Alaska News

Every record fish has a story

The 17 heavyweights that top the Alaska angling record book tend to be an eye-popping lot, many enjoying worldwide acclaim.

Consider the 459-pound halibut caught in Unalaska 14 years ago, the 97-pound Kenai king salmon landed a quarter-century ago or the 42-pound steelhead from Bell Island dragged in by an 8-year-old.

The latest addition to the list might not be big enough to serve as bait for some of those fish, but Peter Cockwill's 5-pound, 1-ounce grayling, caught in 2006 on the Seward Peninsula's Fish River, may have taken more effort than any of them.

"He really worked for it," said guide Fred DeCicco. "The guy's a great fisherman."

Cockwill, a British fishing guide who's been bringing clients to Alaska for more than two decades, began his quest for a big Alaska grayling some 10 years ago.

"I have long had a fascination with the arctic grayling, which evolved into an obsession to try and find a truly large one," he said by e-mail. "I heard all the tall stories and saw many photos of nice fish ... and went to many places alleging to be full of big ones."

He eventually hooked up with DeCicco, a former Alaska Department of Fish and Game northwest area biologist who began guiding for Twin Peaks Adventures of Nome after retiring.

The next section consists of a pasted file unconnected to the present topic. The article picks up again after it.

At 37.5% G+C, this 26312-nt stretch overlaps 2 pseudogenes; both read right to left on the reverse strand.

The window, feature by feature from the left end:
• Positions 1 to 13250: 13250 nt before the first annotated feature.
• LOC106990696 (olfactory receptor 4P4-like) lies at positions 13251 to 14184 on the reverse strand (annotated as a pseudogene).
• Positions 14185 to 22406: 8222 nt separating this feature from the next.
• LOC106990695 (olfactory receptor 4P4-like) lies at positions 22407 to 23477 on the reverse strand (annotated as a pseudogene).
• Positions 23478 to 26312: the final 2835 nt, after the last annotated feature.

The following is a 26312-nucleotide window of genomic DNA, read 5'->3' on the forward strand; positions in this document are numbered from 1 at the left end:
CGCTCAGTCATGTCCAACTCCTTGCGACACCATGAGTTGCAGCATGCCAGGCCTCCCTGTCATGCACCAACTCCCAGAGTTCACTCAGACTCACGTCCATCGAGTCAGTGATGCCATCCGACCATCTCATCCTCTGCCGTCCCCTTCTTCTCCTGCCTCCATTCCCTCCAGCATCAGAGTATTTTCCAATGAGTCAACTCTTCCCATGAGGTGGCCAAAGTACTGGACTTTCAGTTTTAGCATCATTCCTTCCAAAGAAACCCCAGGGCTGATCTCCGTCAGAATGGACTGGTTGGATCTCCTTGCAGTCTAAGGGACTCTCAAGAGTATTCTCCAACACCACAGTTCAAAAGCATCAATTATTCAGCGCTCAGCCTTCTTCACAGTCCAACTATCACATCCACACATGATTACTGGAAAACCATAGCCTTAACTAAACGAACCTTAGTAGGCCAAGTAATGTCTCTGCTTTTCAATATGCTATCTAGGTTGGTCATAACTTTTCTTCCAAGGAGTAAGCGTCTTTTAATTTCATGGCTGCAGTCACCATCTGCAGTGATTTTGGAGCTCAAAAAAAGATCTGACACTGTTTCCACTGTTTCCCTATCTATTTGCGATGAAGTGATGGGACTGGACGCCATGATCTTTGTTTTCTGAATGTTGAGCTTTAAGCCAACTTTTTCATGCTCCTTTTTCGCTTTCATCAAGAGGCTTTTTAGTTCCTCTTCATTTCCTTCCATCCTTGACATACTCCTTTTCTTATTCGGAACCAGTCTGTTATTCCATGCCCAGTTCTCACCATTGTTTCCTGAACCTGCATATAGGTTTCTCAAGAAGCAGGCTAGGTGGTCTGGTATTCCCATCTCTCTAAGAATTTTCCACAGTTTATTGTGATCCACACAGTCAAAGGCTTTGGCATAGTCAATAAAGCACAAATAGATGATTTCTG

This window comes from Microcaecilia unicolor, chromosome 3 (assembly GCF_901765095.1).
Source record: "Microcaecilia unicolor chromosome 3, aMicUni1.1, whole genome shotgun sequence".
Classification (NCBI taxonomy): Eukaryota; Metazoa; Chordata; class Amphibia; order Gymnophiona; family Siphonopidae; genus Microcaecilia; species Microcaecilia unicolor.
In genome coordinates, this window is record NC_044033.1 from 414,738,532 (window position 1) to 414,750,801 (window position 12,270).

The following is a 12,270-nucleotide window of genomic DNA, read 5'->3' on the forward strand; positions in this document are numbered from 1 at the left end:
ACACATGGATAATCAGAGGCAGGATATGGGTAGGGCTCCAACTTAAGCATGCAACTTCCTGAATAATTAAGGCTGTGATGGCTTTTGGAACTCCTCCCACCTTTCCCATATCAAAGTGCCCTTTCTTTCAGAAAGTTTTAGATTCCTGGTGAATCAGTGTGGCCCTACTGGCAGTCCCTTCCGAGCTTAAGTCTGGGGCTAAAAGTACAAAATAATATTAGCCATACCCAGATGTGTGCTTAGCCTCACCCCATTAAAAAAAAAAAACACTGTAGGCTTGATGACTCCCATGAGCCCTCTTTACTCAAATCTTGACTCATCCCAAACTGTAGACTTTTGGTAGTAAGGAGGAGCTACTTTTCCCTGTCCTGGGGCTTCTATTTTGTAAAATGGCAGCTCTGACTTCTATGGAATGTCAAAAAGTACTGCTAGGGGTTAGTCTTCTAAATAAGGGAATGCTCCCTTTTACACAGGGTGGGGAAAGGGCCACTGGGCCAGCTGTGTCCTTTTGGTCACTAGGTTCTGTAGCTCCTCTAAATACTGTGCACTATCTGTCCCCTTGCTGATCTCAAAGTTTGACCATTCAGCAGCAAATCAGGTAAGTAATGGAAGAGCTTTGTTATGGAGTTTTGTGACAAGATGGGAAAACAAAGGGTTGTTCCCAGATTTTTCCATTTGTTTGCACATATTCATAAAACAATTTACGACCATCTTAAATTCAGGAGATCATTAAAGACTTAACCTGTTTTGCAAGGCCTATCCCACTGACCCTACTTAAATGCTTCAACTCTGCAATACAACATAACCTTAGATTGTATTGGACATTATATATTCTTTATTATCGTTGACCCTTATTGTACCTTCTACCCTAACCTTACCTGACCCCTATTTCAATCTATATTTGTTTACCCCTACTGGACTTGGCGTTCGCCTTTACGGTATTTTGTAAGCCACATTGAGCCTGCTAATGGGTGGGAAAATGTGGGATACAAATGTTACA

"A real fishing fanatic," is how DeCicco describes Cockwill, who had already researched grayling records and fished such renowned waters as Great Bear Lake in Canada before turning to Alaska.

"We took him on a float trip where we know there are big grayling," DeCicco said by phone from his home in Fairbanks. No lie.

The first 30 grayling Cockwill landed exceeded his lifetime best, DeCicco said. Cockwill and his fishing buddy each landed three weighing more than 4 pounds, a lunker of a grayling but no record. What, they wondered, might they do differently?

"Come at end of August when the fish are a little fatter, and come during a big pink salmon year when the fish are really obese," DeCicco advised.

That's how Cockwill found himself walking the banks of the Fish River, sight-fishing for grayling in late August. They were plentiful, but when Cockwill pulled in the eventual record, neither man considered it a contender.

"I was actually going to turn it loose without weighing it," DeCicco said. "It just didn't appear to be anything special."

He decided he better check.

"Ah, Peter," he called out, "you better have a look at this one."

One look was all it took. The 22 7/8-inch grayling was just 14 ounces off the International Game Fish Association (IGFA) world record.

"He turned into a blubbering idiot," DeCicco said. "He was weeping."

After weighing it on a scale certified by the IGFA, measuring it and photographing it, the grayling was released -- just like all the grayling Cockwill caught. That afforded the duo another first.

"It was the first time the state has recognized a released fish as a state record," said DeCicco, who estimated the fish's age at 30 years. "We weren't going to kill a fish to establish a record."